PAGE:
# Finding mode and median

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Anyone know of any efficient algorithms for finding the mode or median of an unsorted array? (Both of these are trivial if the array is sorted)

I can't find much on the web regarding this. A few forum threads and a mention of an algorithm called "median of medians" which I believe is flawed and does not produce the correct result.

I do not agree that the median of a bunch of medians of a bunch of sets is the true median of the union of all the sets. On average it will probably be close, but I'm not interested in that.

Here are some stabs at algorithms. Please let me know if there are any better:

median:
two lists and a current_median_value
iterate through our array, if element is less than or equal to current_median, put it in min list. if it's greater, put it in max list. when the difference between the number of elements in one list and the other list becomes two, push the smallest (from the max list) or the largest (from the min list) into the current_median_value spot and shove the previous current_median_value into the other list.
-you have to keep both lists sorted which is linear per insert but n^2 in total.
diminishing merge sort
a vanishing (1/2^n) merge sort where you pick your pivot. move everything to its partition, then if a sub-list is smaller than half the total elements of the original array, you discard it. basically you do merge sort where you don't care about the lower half of the array. so it's faster than quick sort. final answer is a O(1) lookup

mode:
hash table
iterate through array. for each element, insert it into hash table if it doesn't exist. otherwise, increment its counter by 1.
-seems like there should be a more efficient way. obviously if an element occurs over half the time, then you can just do bit-wise counting and do the whole thing in linear time and constant space. but that's a clever optimization in that special case. is there any adaptation to the general case?

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You can compute the median using QuickSelect, which is easy to implement and takes average linear time. If you want a guaranteed linear-time algorithm, use "median of medians".

For the mode, using the hash is the best solution I know of.

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You can compute the median using QuickSelect, which is easy to implement and takes average linear time. If you want a guaranteed linear-time algorithm, use "median of medians". For the mode, using the hash is the best solution I know of.

How does median of medians give you the true median?

If you take an array, break it into sub arrays, find the median of all of them, then take the median of all the medians u computed, you will NOT have the actual median 100% of the time. Probably not even the majority of the time. I think it's an approximation. A statistical thing that works when you don't necessarily need the exact median but just something close.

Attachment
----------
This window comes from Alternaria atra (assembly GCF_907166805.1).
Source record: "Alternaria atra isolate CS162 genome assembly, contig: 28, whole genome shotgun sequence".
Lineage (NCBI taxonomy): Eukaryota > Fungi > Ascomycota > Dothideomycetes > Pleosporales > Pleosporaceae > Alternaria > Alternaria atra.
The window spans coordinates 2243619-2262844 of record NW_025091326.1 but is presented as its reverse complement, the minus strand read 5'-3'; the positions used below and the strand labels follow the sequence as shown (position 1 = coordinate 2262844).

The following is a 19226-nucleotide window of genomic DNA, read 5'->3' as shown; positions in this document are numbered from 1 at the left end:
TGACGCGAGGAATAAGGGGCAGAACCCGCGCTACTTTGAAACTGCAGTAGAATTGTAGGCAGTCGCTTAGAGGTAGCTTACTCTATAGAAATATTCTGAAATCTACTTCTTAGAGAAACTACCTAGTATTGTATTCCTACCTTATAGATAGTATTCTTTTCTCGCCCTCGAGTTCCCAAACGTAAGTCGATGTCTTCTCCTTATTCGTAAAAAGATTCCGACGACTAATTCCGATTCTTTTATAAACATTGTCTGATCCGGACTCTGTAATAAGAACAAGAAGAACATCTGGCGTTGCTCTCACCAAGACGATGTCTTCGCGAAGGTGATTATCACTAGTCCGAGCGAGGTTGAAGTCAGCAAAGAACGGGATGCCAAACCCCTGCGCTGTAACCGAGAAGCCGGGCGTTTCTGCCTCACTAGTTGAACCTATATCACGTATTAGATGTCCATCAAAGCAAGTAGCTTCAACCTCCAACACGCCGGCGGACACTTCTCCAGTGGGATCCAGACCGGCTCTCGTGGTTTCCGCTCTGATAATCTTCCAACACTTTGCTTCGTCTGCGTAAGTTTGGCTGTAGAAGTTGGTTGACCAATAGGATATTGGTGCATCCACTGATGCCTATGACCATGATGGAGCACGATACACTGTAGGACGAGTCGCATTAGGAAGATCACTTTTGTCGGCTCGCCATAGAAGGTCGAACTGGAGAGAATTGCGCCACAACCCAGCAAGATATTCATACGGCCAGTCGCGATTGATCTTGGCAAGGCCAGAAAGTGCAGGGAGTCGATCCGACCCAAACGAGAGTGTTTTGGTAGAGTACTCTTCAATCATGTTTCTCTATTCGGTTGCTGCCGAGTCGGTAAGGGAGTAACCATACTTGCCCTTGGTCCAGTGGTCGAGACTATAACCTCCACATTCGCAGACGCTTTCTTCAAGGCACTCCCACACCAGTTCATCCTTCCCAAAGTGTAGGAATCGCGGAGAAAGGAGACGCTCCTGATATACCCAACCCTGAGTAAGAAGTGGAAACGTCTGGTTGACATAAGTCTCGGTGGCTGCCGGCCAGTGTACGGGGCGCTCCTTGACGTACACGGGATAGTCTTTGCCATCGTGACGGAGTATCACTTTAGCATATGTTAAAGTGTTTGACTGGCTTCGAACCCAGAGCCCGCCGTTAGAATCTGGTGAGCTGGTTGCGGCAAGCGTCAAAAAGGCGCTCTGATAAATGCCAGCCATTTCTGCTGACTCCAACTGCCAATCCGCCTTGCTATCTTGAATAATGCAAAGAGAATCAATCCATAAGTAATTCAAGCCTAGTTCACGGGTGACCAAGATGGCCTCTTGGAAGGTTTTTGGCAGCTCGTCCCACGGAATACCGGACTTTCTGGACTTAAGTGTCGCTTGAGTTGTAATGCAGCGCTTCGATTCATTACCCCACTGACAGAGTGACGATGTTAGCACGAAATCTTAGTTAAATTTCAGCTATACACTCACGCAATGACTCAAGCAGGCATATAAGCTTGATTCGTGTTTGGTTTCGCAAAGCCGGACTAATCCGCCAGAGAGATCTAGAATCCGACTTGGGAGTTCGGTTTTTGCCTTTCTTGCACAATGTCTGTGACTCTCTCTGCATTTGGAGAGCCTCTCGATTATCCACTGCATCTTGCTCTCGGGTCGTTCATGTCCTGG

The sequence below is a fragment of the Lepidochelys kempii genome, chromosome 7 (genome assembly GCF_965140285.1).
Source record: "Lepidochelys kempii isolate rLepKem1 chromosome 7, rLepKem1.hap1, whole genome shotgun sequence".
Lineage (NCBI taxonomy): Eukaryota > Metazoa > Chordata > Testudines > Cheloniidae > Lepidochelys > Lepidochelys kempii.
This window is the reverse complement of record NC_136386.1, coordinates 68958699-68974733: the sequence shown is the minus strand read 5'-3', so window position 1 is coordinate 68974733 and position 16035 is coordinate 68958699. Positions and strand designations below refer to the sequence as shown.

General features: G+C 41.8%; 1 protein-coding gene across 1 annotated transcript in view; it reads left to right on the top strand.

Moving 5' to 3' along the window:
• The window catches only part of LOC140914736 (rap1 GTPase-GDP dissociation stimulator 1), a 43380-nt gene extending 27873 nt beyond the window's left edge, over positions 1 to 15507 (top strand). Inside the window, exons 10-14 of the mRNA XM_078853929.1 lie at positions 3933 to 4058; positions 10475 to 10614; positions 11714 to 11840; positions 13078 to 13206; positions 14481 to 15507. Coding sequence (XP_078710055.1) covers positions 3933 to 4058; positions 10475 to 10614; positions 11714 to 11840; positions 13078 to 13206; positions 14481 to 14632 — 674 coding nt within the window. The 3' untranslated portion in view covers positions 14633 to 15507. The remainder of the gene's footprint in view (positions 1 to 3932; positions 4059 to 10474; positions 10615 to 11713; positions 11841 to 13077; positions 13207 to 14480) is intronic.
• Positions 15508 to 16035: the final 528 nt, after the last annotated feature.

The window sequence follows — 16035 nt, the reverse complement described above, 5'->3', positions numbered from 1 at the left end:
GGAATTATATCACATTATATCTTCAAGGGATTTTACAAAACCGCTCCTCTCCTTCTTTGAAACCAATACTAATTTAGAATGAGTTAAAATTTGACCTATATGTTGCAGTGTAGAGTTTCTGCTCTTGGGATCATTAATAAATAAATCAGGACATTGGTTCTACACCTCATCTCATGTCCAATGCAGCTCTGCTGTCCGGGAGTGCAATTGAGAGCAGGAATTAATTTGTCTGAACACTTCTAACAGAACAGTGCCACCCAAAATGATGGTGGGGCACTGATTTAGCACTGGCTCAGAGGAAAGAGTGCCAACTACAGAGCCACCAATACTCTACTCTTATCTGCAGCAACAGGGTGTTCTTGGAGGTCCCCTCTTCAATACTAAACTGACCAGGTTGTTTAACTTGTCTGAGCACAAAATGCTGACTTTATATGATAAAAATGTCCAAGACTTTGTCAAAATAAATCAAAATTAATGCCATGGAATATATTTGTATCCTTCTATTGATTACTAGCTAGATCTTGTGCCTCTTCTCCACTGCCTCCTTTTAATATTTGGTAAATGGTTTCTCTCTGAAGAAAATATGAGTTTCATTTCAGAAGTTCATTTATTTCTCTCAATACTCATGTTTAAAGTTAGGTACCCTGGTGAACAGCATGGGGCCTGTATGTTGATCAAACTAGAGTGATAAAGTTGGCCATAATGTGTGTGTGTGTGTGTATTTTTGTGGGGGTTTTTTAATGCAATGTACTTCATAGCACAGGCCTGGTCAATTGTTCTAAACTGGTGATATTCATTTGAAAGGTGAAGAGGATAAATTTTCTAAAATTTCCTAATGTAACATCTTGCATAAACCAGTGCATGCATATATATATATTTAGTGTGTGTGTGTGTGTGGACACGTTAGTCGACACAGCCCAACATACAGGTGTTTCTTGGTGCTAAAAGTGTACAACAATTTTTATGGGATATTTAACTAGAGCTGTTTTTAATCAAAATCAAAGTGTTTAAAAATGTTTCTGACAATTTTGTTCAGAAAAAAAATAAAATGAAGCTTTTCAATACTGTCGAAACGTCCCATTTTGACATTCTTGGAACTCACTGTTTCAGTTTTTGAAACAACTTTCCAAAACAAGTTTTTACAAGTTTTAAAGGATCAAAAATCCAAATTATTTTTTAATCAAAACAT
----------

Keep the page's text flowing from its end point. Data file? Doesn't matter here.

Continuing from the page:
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You need to read the article I quoted, not try to infer its content by its name.

EDIT: To be more helpful, the median of medians is used as the pivot in QuickSelect to guarantee linear worst-case performance.

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Oh I see. So median of medians finds a good pivot to guarantee that quickselect runs in linear time. It'll be the quick select that finds us our actual median.

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Anyone know of any efficient algorithms for finding the mode or median of an unsorted array? (Both of these are trivial if the array is sorted)

What does efficient mean?

O(nlogn) is typical sorting complexity.

But radix or merge sort are O(n), which is minimum required for exact solution.

Median-of-medians or similar specialized solutions might have lower constant factors, but are the same as far as complexity goes.

The rest would be implementation trade-offs.

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O(nlogn) is typical sorting complexity.

But radix or merge sort are O(n), which is minimum required for exact solution.

Hmmm... radix sort is not universally applicable (your data may not be integers), and merge sort is O(n*log(n)). Perhaps you meant something else instead of "merge sort"...

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Merge has O(n) best case, so it's not ideal.

radix sort is not universally applicable (your data may not be integers)[/quote]

A little though experiment - is median/mode sensible for items which cannot be radix sorted?

We're still at Big-O level here, radix sorting floats can be done by using their string representation if need be.

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A little though experiment - is median/mode sensible for items which cannot be radix sorted?

We're still at Big-O level here, radix sorting floats can be done by using their string representation if need be.

I am not sure if I have a practical example, but if you implement a data type that represents algebraic real numbers (as a polynomial and an approximate value of the root), there are algorithms that allow you to compare any two numbers, so you can use a comparison-based selection algorithm to compute the median. However, radix sort is kind of useless in this case.

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